Hypothyroidism is a condition characterised by low levels of the thyroid hormones T3 and T4 in the bloodstream, where the thyroid gland is described as being underactive. Hypothyroidism can be either primary or secondary. In primary hypothyroidism, there is an issue with the thyroid and its ability to produce the thyroid hormones. Secondary hypothyroidism is indicative of a problem in the hypothalamus or the pituitary; the two endocrine glands which control the actions of the thyroid gland. Hypothyroidism is one of the most common endocrine problems in Australia and most common in middle-aged and older women; but is also a significant issue for infants. The signs and symptoms of hypothyroidism include:
- Unexplained weight gain
- Fatigue and lethargy
- Muscle aches
- Hoarse voice
- Slow heart rate (bradycardia)
- Problems maintaining concentration
- Thinned hair
- Intolerance to cold temperatures
- Menstrual irregularities
Initially, signs and symptoms of hypothyroidism are mild or absent. If untreated, the symptoms increase in severity and can produce an array of complications. Long-term complications include infertility, goitre (swelling of the thyroid due to long-term stimulation) and hypotension (low blood pressure). Hypothyroidism during pregnancy is detrimental and can produce birth defects, such as cretinism in the child.
There are several causes of hypothyroidism. In certain regions of the world, iodine deficiency is the principal cause of hypothyroidism. Iodine is necessary for the synthesis of the thyroid hormones, T3 and T4. Due to addition of iodine to table salt, iodine deficiency hypothyroidism is less of an issue in Australia now. Hashimoto’s thyroiditis is an autoimmune disease where the body produces antibodies which inhibit the thyroid-stimulating hormone (TSH) receptor. TSH is the hormone which provides the stimulus for the thyroid to produce T3 and T4; hence blocking its receptor removes this trigger, resulting in reduced thyroid hormone production. Hyperthyroidism treatments are another cause of hypothyroidism. Hyperthyroidism treatments aim to reduce production of thyroid hormones. As a result, this can result in production of too little thyroid hormone, producing the opposite problem. Hypothyroidism is common after thyroid surgery and treatment with radioactive iodine.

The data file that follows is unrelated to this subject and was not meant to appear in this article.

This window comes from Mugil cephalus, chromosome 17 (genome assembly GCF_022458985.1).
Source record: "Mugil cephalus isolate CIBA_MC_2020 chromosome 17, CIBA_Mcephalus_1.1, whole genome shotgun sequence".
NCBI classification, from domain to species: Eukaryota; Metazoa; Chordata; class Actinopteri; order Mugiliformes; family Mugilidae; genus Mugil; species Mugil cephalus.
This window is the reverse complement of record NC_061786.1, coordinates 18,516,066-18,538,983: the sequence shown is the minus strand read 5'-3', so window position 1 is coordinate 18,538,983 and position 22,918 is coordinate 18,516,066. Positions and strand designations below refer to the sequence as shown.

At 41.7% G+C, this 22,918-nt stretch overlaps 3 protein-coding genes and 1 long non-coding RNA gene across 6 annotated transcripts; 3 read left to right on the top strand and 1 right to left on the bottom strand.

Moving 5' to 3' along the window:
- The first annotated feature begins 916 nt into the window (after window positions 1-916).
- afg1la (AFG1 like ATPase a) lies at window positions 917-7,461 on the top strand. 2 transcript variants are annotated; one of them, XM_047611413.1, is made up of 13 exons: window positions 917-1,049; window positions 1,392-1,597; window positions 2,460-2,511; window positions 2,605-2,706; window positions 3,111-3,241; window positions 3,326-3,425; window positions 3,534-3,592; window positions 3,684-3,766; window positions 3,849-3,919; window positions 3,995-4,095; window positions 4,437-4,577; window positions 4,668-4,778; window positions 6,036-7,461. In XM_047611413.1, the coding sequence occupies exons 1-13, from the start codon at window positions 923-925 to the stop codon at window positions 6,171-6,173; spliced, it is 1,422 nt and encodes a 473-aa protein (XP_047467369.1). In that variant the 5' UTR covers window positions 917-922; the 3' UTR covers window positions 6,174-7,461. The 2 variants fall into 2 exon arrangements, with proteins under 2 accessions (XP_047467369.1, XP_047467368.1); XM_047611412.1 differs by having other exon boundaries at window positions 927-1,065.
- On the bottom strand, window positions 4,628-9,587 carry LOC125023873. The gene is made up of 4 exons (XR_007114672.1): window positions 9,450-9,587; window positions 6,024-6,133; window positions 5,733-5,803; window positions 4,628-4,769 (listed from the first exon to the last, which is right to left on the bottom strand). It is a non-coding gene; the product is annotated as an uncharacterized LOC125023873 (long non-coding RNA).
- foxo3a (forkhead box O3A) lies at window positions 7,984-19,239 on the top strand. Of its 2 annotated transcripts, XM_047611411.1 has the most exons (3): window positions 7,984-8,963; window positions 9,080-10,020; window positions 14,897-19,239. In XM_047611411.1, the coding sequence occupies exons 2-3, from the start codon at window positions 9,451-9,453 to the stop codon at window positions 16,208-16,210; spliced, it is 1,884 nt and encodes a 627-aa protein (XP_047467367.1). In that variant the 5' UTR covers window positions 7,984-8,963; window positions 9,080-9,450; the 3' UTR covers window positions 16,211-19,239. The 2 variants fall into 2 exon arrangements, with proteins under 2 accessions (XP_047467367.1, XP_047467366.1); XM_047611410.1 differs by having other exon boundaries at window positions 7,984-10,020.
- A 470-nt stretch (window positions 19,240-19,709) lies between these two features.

Hypothyroidism is treated with thyroid hormone replacement therapy. In most cases, T4 is the hormone that is replaced because it lasts for a longer time in the circulation than T3, and can be taken orally.T4 also acts on the pituitary and hypothalamus to reduce the secretion of TSH, which is elevated in hypothyroidism. T3 may also be replaced, but is not generally the first-line treatment. T3 does not last as long in the bloodstream as T4, and can also produce toxic effects on the heart. In most cases, thyroid hormone replacement therapies are taken once daily. Thyroid hormone replacement therapy is monitored closely, particularly in the early stages to ensure that the correct dose of hormone is being administered to maintain normal thyroid function. As with all drug treatments, thyroid hormone replacement therapy can produce its own set of side effects and may also interact with other medications. Side effects of thyroid hormone replacement therapy include:
- Increased heart rate
- Weight loss
- Gastrointestinal symptoms (nausea, vomiting, diarrhoea)
Pregnant women receiving thyroid hormone replacement therapy need to have their dosing regimen monitored, as they are likely to require a slightly higher dose during pregnancy to prevent problems related to hypothyroidism. Elderly patients may need to take a lower dose of thyroid hormone as requirements decrease with age. If you have questions or concerns about thyroid problems see your local doctor who will arrange for you to see a thyroid surgeon.